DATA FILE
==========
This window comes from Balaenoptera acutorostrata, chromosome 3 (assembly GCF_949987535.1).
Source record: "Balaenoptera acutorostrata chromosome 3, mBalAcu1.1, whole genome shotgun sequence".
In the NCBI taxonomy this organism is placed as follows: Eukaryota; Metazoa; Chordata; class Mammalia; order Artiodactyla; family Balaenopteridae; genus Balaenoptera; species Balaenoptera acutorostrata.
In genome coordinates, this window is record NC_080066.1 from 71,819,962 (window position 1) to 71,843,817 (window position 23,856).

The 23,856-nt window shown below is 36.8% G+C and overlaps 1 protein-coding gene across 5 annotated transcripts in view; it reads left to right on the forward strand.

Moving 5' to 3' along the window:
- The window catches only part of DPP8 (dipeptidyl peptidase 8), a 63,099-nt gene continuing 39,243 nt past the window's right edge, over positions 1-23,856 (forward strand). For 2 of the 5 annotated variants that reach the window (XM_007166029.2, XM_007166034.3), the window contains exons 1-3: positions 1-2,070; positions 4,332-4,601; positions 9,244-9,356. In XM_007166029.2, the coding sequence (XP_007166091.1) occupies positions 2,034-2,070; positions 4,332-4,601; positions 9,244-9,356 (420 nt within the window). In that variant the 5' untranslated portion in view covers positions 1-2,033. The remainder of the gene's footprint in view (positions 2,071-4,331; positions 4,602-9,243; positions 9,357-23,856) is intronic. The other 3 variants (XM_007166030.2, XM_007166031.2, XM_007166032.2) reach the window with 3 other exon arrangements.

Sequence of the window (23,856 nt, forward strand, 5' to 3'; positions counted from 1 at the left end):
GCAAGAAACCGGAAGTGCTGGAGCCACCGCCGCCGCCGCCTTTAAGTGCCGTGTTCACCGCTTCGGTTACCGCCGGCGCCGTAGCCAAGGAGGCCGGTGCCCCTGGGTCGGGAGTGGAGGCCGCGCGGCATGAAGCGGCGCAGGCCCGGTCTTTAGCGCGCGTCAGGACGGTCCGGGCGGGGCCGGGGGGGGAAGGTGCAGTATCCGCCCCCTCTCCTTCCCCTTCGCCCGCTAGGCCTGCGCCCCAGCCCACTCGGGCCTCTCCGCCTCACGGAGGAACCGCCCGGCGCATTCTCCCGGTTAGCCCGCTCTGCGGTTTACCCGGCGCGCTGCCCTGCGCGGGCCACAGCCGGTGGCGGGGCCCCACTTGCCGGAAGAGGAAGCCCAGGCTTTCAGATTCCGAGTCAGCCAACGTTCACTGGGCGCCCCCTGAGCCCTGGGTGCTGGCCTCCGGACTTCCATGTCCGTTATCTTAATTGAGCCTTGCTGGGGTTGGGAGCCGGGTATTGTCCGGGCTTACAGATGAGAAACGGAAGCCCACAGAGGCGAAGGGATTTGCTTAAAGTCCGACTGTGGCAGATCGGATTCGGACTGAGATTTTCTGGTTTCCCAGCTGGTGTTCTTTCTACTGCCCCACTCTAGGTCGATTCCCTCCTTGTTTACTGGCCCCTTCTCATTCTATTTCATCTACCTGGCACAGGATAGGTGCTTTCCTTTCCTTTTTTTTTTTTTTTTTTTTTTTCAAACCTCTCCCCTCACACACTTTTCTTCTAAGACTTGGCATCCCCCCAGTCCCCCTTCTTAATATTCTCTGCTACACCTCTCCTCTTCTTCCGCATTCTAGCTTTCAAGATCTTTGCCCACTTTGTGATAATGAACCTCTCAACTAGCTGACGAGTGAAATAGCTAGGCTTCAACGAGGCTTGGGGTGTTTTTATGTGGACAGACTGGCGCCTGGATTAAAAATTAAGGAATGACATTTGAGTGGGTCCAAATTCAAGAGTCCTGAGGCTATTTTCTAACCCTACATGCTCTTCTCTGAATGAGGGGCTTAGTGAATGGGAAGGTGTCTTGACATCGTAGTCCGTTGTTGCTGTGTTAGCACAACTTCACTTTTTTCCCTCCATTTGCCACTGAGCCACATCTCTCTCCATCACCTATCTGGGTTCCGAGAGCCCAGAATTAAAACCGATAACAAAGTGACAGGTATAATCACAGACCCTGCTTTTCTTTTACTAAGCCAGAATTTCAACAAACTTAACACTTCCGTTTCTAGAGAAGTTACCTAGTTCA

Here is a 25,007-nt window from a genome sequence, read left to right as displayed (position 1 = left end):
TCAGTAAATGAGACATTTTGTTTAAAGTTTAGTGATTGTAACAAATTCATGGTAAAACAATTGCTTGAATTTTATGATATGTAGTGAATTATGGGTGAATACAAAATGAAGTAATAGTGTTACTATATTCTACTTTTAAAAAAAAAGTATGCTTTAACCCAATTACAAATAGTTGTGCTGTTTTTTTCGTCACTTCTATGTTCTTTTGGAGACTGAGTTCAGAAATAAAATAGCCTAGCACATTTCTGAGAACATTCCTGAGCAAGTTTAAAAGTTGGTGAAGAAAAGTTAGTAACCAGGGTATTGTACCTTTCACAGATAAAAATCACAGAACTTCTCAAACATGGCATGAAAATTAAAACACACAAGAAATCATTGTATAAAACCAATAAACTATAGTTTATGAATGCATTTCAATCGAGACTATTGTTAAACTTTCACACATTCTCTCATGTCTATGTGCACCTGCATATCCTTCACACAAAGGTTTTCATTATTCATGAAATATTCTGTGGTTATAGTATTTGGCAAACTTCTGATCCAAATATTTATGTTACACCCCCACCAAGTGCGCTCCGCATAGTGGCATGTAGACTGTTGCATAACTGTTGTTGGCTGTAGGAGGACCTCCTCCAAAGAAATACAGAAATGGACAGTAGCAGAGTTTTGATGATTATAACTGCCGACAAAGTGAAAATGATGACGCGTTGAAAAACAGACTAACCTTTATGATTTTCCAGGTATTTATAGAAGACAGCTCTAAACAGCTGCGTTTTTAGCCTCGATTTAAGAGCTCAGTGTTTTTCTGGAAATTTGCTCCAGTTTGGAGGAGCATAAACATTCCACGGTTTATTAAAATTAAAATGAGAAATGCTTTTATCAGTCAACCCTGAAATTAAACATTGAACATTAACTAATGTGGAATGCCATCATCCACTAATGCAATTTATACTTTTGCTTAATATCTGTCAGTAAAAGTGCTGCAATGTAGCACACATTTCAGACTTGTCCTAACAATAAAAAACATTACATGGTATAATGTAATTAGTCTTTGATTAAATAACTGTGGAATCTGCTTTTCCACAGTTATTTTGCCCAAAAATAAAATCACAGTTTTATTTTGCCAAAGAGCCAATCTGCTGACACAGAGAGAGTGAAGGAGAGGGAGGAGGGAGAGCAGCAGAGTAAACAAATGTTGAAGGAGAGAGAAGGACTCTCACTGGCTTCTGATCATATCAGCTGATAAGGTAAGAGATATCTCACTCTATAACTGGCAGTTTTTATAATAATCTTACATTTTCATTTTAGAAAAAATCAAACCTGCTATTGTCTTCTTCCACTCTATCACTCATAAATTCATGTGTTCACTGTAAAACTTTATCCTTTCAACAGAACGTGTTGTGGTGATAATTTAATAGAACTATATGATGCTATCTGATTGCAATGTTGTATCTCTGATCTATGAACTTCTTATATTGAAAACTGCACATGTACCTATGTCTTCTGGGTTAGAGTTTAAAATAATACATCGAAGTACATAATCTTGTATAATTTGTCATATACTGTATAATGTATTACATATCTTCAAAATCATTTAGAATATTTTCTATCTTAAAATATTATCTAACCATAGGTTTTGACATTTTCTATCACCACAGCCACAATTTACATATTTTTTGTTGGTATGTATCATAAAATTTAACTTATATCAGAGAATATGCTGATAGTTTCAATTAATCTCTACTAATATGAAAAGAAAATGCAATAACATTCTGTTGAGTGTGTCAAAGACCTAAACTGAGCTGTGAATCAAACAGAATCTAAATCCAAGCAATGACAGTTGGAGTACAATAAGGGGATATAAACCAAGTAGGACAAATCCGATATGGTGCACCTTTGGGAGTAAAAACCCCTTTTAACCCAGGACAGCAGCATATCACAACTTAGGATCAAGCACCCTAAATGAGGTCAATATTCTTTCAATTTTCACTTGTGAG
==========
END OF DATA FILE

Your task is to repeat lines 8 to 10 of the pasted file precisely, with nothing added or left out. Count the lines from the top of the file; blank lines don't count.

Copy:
Sequence of the window (23,856 nt, forward strand, 5' to 3'; positions counted from 1 at the left end):
GCAAGAAACCGGAAGTGCTGGAGCCACCGCCGCCGCCGCCTTTAAGTGCCGTGTTCACCGCTTCGGTTACCGCCGGCGCCGTAGCCAAGGAGGCCGGTGCCCCTGGGTCGGGAGTGGAGGCCGCGCGGCATGAAGCGGCGCAGGCCCGGTCTTTAGCGCGCGTCAGGACGGTCCGGGCGGGGCCGGGGGGGGAAGGTGCAGTATCCGCCCCCTCTCCTTCCCCTTCGCCCGCTAGGCCTGCGCCCCAGCCCACTCGGGCCTCTCCGCCTCACGGAGGAACCGCCCGGCGCATTCTCCCGGTTAGCCCGCTCTGCGGTTTACCCGGCGCGCTGCCCTGCGCGGGCCACAGCCGGTGGCGGGGCCCCACTTGCCGGAAGAGGAAGCCCAGGCTTTCAGATTCCGAGTCAGCCAACGTTCACTGGGCGCCCCCTGAGCCCTGGGTGCTGGCCTCCGGACTTCCATGTCCGTTATCTTAATTGAGCCTTGCTGGGGTTGGGAGCCGGGTATTGTCCGGGCTTACAGATGAGAAACGGAAGCCCACAGAGGCGAAGGGATTTGCTTAAAGTCCGACTGTGGCAGATCGGATTCGGACTGAGATTTTCTGGTTTCCCAGCTGGTGTTCTTTCTACTGCCCCACTCTAGGTCGATTCCCTCCTTGTTTACTGGCCCCTTCTCATTCTATTTCATCTACCTGGCACAGGATAGGTGCTTTCCTTTCCTTTTTTTTTTTTTTTTTTTTTTTCAAACCTCTCCCCTCACACACTTTTCTTCTAAGACTTGGCATCCCCCCAGTCCCCCTTCTTAATATTCTCTGCTACACCTCTCCTCTTCTTCCGCATTCTAGCTTTCAAGATCTTTGCCCACTTTGTGATAATGAACCTCTCAACTAGCTGACGAGTGAAATAGCTAGGCTTCAACGAGGCTTGGGGTGTTTTTATGTGGACAGACTGGCGCCTGGATTAAAAATTAAGGAATGACATTTGAGTGGGTCCAAATTCAAGAGTCCTGAGGCTATTTTCTAACCCTACATGCTCTTCTCTGAATGAGGGGCTTAGTGAATGGGAAGGTGTCTTGACATCGTAGTCCGTTGTTGCTGTGTTAGCACAACTTCACTTTTTTCCCTCCATTTGCCACTGAGCCACATCTCTCTCCATCACCTATCTGGGTTCCGAGAGCCCAGAATTAAAACCGATAACAAAGTGACAGGTATAATCACAGACCCTGCTTTTCTTTTACTAAGCCAGAATTTCAACAAACTTAACACTTCCGTTTCTAGAGAAGTTACCTAGTTCA

Here is a 25,007-nt window from a genome sequence, read left to right as displayed (position 1 = left end):